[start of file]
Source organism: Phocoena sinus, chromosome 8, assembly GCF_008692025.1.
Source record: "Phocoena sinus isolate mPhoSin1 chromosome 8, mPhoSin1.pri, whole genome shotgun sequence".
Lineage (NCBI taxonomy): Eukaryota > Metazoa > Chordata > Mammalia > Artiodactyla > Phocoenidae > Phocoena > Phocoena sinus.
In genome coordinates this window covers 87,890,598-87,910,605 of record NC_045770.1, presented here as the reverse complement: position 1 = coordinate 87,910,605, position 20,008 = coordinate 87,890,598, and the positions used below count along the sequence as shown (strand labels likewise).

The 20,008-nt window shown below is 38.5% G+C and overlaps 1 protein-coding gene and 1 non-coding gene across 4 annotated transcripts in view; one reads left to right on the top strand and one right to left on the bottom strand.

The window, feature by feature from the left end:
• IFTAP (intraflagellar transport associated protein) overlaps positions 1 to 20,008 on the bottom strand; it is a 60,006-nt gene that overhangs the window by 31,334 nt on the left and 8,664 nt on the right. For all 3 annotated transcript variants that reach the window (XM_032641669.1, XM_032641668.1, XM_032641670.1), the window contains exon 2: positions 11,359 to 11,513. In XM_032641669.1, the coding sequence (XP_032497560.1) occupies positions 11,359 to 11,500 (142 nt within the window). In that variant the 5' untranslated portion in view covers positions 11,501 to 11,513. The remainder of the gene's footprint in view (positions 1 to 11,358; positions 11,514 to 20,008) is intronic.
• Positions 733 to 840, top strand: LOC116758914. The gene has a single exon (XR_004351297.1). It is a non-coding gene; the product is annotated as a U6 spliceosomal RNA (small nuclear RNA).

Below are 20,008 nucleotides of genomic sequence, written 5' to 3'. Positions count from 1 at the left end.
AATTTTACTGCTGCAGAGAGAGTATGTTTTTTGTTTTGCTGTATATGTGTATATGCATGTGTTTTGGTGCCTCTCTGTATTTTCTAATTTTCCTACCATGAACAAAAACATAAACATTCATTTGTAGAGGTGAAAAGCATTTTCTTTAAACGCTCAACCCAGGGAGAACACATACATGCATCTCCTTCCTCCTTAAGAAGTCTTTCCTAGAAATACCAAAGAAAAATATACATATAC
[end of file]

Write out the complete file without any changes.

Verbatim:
Source organism: Phocoena sinus, chromosome 8, assembly GCF_008692025.1.
Source record: "Phocoena sinus isolate mPhoSin1 chromosome 8, mPhoSin1.pri, whole genome shotgun sequence".
Lineage (NCBI taxonomy): Eukaryota > Metazoa > Chordata > Mammalia > Artiodactyla > Phocoenidae > Phocoena > Phocoena sinus.
In genome coordinates this window covers 87,890,598-87,910,605 of record NC_045770.1, presented here as the reverse complement: position 1 = coordinate 87,910,605, position 20,008 = coordinate 87,890,598, and the positions used below count along the sequence as shown (strand labels likewise).

The 20,008-nt window shown below is 38.5% G+C and overlaps 1 protein-coding gene and 1 non-coding gene across 4 annotated transcripts in view; one reads left to right on the top strand and one right to left on the bottom strand.

The window, feature by feature from the left end:
• IFTAP (intraflagellar transport associated protein) overlaps positions 1 to 20,008 on the bottom strand; it is a 60,006-nt gene that overhangs the window by 31,334 nt on the left and 8,664 nt on the right. For all 3 annotated transcript variants that reach the window (XM_032641669.1, XM_032641668.1, XM_032641670.1), the window contains exon 2: positions 11,359 to 11,513. In XM_032641669.1, the coding sequence (XP_032497560.1) occupies positions 11,359 to 11,500 (142 nt within the window). In that variant the 5' untranslated portion in view covers positions 11,501 to 11,513. The remainder of the gene's footprint in view (positions 1 to 11,358; positions 11,514 to 20,008) is intronic.
• Positions 733 to 840, top strand: LOC116758914. The gene has a single exon (XR_004351297.1). It is a non-coding gene; the product is annotated as a U6 spliceosomal RNA (small nuclear RNA).

Below are 20,008 nucleotides of genomic sequence, written 5' to 3'. Positions count from 1 at the left end.
AATTTTACTGCTGCAGAGAGAGTATGTTTTTTGTTTTGCTGTATATGTGTATATGCATGTGTTTTGGTGCCTCTCTGTATTTTCTAATTTTCCTACCATGAACAAAAACATAAACATTCATTTGTAGAGGTGAAAAGCATTTTCTTTAAACGCTCAACCCAGGGAGAACACATACATGCATCTCCTTCCTCCTTAAGAAGTCTTTCCTAGAAATACCAAAGAAAAATATACATATAC